George W. Bush spoke those words repeatedly during the presidential campaign of 2000 and yet, despite the fact that people (let's use the term loosely, shall we?) such as Ann Coulter and Bill O'Reilly insist all the "good" American people are behind the president, polls, discussion, and so much else indicates that this country has never been more sharply divided.

We're divided over war (and divided in our reactions to Afghanistan vs. Iraq), national security interests, Israelis vs. Palestinians, over national health care, over both Patriot Act I and II (with the government trying to make librarians out to be dissidents), over whether school vouchers should be implemented or whether Medicare should undergo a massive change, over tax cuts in the face of mounting deficit... the list goes on ad infinitum.

I'm reminded of Mr. Bush's oft-used quote this morning reading EJ Dionne's piece about the Republicans being wrong that Howard Dean (and no, we have not endorsed a particular candidate yet) and the Democrats are leaning so far to the left that they cannot hope to win in 2004 (308 days to the day we vote, people). I, like Dionne, think there is strong unity - not just limited to Democrats - among the base of people who feel that we're making some serious missteps in the War on Terrorism, on education, on health care, and on so much else.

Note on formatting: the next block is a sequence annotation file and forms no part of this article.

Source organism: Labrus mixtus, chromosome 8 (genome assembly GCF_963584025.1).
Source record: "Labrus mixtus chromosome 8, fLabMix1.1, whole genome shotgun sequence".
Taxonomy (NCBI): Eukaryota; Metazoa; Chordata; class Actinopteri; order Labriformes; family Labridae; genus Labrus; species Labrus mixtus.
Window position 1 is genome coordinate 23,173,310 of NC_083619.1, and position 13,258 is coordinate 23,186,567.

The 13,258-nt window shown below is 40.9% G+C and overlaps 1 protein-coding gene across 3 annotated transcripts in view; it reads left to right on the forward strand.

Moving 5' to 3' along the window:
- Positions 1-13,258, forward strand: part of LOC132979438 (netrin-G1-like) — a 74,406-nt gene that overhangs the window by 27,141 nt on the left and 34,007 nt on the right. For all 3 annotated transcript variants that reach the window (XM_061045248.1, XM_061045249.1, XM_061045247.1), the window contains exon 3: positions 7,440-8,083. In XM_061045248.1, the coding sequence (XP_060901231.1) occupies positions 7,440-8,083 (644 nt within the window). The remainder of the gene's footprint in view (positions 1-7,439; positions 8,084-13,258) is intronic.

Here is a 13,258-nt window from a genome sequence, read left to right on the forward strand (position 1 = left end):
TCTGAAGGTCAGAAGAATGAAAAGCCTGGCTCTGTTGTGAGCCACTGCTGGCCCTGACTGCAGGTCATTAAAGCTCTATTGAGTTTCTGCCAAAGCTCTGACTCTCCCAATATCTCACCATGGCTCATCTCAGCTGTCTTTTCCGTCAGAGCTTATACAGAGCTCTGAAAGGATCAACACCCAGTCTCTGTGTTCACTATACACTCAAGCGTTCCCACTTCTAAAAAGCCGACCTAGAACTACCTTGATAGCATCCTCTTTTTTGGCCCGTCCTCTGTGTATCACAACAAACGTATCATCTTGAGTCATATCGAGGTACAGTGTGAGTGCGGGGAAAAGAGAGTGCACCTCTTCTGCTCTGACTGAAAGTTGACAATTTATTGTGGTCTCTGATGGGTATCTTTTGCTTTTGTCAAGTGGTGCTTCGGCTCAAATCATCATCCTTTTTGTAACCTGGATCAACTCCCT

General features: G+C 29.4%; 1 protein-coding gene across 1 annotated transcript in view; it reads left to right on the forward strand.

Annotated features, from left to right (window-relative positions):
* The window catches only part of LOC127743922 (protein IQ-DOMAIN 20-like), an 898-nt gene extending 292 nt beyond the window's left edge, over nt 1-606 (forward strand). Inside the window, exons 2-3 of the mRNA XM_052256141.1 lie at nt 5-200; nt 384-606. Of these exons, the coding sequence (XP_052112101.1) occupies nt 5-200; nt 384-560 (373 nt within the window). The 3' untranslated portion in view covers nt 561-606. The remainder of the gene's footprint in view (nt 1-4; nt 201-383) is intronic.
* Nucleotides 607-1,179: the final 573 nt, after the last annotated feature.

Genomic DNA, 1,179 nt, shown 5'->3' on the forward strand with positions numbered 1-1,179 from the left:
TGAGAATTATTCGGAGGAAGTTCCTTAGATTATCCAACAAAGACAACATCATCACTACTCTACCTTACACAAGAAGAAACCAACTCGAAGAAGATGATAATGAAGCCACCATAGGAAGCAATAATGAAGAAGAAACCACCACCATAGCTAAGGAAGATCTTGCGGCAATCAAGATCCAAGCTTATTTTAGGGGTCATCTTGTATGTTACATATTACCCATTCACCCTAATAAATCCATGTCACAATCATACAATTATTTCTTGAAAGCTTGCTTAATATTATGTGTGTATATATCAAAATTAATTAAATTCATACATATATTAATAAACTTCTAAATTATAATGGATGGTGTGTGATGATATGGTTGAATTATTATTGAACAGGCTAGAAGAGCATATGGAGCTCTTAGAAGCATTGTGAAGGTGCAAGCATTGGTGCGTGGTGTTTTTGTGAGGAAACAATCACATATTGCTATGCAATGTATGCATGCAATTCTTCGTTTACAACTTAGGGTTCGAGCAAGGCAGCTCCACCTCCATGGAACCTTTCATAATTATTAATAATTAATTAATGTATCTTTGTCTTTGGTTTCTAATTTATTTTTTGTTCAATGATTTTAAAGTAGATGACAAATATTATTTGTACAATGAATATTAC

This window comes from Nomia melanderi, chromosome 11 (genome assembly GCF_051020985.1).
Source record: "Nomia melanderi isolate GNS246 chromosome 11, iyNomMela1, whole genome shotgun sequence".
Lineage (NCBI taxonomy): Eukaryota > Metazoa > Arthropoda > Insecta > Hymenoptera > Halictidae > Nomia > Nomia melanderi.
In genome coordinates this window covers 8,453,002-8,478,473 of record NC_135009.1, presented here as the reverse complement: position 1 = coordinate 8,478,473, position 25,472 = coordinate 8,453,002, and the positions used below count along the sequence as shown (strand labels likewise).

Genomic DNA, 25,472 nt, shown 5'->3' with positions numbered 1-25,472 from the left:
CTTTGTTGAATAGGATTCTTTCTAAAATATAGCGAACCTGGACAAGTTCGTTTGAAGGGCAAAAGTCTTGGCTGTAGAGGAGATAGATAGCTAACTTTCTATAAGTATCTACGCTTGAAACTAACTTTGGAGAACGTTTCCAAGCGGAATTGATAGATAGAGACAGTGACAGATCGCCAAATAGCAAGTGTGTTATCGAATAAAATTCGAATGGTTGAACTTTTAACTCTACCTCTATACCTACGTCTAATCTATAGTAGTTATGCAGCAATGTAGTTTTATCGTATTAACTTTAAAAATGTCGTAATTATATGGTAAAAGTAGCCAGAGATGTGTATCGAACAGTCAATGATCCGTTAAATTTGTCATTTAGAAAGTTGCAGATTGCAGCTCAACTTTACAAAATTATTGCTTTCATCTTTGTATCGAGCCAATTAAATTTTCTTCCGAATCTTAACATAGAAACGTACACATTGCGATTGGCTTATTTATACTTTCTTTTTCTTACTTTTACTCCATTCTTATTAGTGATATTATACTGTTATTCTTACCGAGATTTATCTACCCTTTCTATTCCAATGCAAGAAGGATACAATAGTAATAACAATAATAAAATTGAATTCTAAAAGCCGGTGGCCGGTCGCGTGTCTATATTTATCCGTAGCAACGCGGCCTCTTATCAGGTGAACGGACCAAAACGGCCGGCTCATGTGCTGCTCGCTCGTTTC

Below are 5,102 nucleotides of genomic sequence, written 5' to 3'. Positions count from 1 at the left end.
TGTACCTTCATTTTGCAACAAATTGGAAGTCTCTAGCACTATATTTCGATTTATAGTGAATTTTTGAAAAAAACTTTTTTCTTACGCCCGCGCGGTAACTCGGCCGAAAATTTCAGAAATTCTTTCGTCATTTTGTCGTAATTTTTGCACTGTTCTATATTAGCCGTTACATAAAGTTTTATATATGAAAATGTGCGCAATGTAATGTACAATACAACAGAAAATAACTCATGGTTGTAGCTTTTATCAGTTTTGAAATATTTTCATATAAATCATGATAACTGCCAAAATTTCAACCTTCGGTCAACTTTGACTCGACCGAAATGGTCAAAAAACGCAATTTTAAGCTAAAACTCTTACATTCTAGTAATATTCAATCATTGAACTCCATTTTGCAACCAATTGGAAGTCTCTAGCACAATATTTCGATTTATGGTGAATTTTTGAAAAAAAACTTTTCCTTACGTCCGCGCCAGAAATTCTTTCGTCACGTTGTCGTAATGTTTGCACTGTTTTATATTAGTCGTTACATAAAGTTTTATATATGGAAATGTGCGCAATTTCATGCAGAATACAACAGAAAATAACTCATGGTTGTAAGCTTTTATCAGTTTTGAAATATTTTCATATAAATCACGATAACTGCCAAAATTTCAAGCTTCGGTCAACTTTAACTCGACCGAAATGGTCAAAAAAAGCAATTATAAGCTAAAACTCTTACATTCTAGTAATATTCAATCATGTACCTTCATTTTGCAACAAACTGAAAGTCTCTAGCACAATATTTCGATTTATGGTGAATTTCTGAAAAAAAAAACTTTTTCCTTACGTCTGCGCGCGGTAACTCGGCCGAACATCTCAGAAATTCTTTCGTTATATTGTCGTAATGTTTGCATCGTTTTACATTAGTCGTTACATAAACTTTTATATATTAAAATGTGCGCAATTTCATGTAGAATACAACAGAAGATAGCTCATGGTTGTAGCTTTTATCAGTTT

Most people who identify themselves as strongly hanging to the left on most issues tell me they do not at all see Dean a leftist. As more centrist, I believe, in my own orientation (feeling that the US has to represent all people and not just those within a particular spectrum), I have to admit feeling that Mr. Dean leans a bit to the right of where I think. I base that not on campaign speeches but on living and working in the state he governed.

In Vermont, Dean was neither particularly pro-corporation or anti-corporation.

He opposed the passage of medical marijuana law (as someone who worked with cancer patients and hospice programs, I've seen marijuana produce some excellent results for some, if not all, who often had to argue ethically with themselves to try it for pain and nausea relief).

He helped push through the legality of civil unions while stopping far short of true equality for homo- and heterosexuals alike.